Kansas recently became the latest state to authorize series limited liability companies. Governor Sam Brownback signed Substitute House Bill 2207 on March 29, 2012, amending the Kansas Limited Liability Company Act to authorize series LLCs. Sub. H.R. 2207. The bill will become law on July 1, 2012, and Kansas will then join the eight other states that have authorized series LLCs.
Series LLCs. A series LLC can partition its assets and members into one or more separate series, each of which can have designated members and managers, and can own its own assets separately from the assets of the LLC or any other series. The liabilities of each series will be enforceable only against the assets of that series, and each series can enter into contracts, sue, and be sued in its own name.
Multiple series within one LLC can be used to avoid some of the inefficiencies and costs involved with using multiple LLCs. For example, separate parcels of real estate could each be owned by a separate series, but all within one LLC. Or, the divisions of a business could be held within one LLC, but with each division in a separate series.
Other States. Delaware was the first state to authorize series LLCs, in 1996. Del. Code Ann. tit. 6, § 18-215. Since then Illinois, Iowa, Nevada, Oklahoma, Tennessee, Texas, and Utah have enacted statutes similar to Delaware’s, although there are some differences. I previously wrote about series LLCs when Texas passed its series LLC law in 2009, here, and when the Internal Revenue Service proposed regulations for series LLCs, here.
Kansas Requirements. The Kansas statute is similar in many respects to the Delaware Act. Both authorize an LLC’s operating agreement to establish one or more designated series, and both provide that the liabilities of a series are enforceable only against the assets of the series and not against the LLC generally (and vice versa), if
- the records of the series account for its assets separately from the assets of any other series or the LLC generally,
- the operating agreement states the liability limitations, and
- the certificate of formation, and in the case of a Kansas LLC, the articles of organization, give notice of the limitations on liability.
Series LLCs are relatively new. There are few reported opinions dealing with series LLCs, and the IRS’s proposed regulations have not yet been finalized. There are therefore many unresolved legal questions about series LLC issues such as taxation, bankruptcy, liability limitations, and piercing the veil, particularly when doing business in states outside the state of formation. Caution is advised when implementing a series LLC, given the uncertainty and lack of predictability inherent in their use.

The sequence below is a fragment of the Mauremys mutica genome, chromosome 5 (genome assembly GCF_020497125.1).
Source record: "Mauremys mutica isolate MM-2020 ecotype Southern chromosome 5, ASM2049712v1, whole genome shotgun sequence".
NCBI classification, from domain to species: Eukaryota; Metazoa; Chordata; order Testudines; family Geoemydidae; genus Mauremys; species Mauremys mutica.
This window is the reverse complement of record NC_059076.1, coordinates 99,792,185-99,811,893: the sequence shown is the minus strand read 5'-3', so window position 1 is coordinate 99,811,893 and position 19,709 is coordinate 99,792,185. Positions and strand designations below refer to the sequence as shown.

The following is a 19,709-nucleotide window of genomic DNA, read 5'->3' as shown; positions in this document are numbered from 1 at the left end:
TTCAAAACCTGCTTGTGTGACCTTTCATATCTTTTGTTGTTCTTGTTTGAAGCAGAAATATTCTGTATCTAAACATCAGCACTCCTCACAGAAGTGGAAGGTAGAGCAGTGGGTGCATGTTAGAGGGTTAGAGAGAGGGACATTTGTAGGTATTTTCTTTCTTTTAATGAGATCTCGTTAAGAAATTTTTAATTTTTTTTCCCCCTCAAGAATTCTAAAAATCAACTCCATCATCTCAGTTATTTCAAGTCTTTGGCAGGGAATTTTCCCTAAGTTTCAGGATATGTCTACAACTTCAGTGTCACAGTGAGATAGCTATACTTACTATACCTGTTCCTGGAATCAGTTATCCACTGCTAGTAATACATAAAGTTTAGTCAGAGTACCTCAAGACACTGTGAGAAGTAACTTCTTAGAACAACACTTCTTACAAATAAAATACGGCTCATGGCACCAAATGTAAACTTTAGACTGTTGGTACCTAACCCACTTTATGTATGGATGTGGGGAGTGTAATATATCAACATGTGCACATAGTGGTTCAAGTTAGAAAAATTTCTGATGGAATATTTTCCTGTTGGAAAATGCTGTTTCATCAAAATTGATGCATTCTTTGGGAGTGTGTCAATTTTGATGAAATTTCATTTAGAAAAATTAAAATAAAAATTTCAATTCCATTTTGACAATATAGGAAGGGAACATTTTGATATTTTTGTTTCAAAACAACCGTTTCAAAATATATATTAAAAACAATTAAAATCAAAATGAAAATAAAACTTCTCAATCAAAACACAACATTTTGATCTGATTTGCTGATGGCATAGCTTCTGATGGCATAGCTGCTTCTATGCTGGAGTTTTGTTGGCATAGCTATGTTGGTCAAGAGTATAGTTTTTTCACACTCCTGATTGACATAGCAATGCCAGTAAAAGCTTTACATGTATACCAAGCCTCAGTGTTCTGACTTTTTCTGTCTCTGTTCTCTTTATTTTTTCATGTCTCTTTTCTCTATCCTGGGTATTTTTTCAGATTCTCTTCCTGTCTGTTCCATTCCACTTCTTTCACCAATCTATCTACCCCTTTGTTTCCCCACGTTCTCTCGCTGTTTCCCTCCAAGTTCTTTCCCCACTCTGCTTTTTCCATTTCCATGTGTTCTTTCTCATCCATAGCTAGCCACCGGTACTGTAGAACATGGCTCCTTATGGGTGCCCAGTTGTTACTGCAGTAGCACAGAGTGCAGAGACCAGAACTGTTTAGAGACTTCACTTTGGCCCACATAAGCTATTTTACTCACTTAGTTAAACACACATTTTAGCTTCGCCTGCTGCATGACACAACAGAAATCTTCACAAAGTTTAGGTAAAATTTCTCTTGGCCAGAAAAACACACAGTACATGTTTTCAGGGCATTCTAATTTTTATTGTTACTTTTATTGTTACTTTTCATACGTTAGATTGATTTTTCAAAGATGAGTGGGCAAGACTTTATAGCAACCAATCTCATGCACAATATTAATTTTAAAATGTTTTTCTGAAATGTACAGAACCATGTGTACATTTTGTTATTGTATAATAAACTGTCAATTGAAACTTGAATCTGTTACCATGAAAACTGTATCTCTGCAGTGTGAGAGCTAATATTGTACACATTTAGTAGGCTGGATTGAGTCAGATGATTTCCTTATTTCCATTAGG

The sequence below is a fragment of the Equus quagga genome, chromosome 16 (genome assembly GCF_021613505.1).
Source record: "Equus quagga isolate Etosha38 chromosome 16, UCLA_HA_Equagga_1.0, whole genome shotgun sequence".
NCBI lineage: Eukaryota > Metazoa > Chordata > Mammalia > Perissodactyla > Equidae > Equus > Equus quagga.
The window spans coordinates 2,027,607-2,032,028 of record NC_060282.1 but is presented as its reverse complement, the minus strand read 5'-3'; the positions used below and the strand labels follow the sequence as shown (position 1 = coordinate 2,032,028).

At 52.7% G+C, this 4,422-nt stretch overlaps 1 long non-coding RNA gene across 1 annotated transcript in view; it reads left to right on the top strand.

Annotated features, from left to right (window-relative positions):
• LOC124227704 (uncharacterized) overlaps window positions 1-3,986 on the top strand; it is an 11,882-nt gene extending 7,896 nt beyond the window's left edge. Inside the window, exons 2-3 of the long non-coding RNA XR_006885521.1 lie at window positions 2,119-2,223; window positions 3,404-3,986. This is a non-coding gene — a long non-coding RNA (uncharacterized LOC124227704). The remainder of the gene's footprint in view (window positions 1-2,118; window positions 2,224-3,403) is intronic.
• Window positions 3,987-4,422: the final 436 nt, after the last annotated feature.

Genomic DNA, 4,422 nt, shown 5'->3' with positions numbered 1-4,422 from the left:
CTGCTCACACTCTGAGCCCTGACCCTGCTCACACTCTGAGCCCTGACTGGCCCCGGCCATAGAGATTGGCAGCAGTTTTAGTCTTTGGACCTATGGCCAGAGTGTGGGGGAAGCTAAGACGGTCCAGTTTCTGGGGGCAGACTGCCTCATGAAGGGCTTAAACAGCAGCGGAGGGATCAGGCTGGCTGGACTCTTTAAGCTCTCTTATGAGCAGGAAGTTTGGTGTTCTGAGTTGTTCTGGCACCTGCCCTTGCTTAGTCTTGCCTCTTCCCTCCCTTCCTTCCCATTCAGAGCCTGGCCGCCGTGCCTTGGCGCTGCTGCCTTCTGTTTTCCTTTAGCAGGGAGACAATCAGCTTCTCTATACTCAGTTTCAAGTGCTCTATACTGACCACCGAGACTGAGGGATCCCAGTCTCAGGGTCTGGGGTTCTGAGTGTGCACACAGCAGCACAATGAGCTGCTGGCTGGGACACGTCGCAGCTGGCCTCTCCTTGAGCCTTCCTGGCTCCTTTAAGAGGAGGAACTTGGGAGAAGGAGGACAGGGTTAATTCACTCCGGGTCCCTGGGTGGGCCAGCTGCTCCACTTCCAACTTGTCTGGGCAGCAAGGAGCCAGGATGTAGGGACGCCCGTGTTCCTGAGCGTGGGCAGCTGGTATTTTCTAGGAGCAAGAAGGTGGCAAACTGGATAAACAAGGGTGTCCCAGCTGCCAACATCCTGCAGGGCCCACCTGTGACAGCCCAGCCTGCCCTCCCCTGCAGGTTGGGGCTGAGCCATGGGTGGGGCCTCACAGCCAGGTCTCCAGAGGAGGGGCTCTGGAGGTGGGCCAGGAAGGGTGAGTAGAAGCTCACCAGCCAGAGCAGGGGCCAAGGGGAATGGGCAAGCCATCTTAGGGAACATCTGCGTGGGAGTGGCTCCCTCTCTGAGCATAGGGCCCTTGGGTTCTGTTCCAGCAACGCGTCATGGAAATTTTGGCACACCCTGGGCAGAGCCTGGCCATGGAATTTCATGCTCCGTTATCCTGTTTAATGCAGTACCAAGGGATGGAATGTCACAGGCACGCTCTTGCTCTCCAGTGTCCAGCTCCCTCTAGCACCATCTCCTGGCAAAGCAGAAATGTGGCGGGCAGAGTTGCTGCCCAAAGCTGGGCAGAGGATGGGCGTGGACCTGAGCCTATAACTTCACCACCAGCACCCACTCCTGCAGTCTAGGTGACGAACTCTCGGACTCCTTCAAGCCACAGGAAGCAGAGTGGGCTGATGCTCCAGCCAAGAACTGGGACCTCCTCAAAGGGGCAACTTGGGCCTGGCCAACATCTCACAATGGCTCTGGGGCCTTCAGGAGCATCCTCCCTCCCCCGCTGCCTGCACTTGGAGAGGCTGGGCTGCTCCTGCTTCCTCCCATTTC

The National Conference of Commissioners on Uniform State Laws (NCCUSL) was formed in 1892 to promote uniformity in state laws by providing states with proposed legislation. NCCUSL’s record has been mixed, but it has had notable successes in the area of commercial and business law. Examples include the Uniform Commercial Code (in cooperation with the American Law Institute), the Uniform Partnership Act, and the Uniform Trade Secrets Act.
LLC law has not been one of NCCUSL’s shining successes. NCCUSL released its first Uniform LLC Act (ULLCA) in 1995, after almost all the states had already adopted LLC statutes. ULLCA has since been adopted by only eight states.
In 2006 NCCUSL released a revised version, the Revised Uniform Limited Liability Company Act (RULLCA). In 2008 RULLCA was enacted by Idaho and Iowa.
Earlier this year Nebraska and Wyoming enacted RULLCA, doubling the number of RULLCA states from two to four. Nebraska’s new law was signed by the governor on April 1, 2010. It becomes effective January 1, 2011 and has a two-year transition period. The new Wyoming Act was signed by the governor on March 8, 2010 and became effective July 1, 2010, with a four-year transition period.
There is significant variation among the current state LLC laws, other than those of the eight states that enacted ULLCA, and the four states that have now adopted RULLCA. Many were originally modified versions of the states’ limited partnership laws, while some were copied in part from other states’ laws, from ULLCA, and from the ABA’s 1992 Prototype Limited Liability Company Act.
RULLCA has been criticized. Larry E. Ribstein, An Analysis of the Revised Uniform Limited Liability Company Act, 3 Va. L. & Bus. Rev. 35 (2008). Professor Ribstein has referred to it as “the incredibly misguided Revised Uniform Limited Liability Company Act,” here. His view is that RULLCA “threaten[s] to impose substantial risks and costs on limited liability companies … that there is little reason for states to adopt the Act, and that practitioners should be wary about advising clients to form under it.” Id.
The major criticisms of RULLCA include the following issues. Ribstein, supra, at 78-79.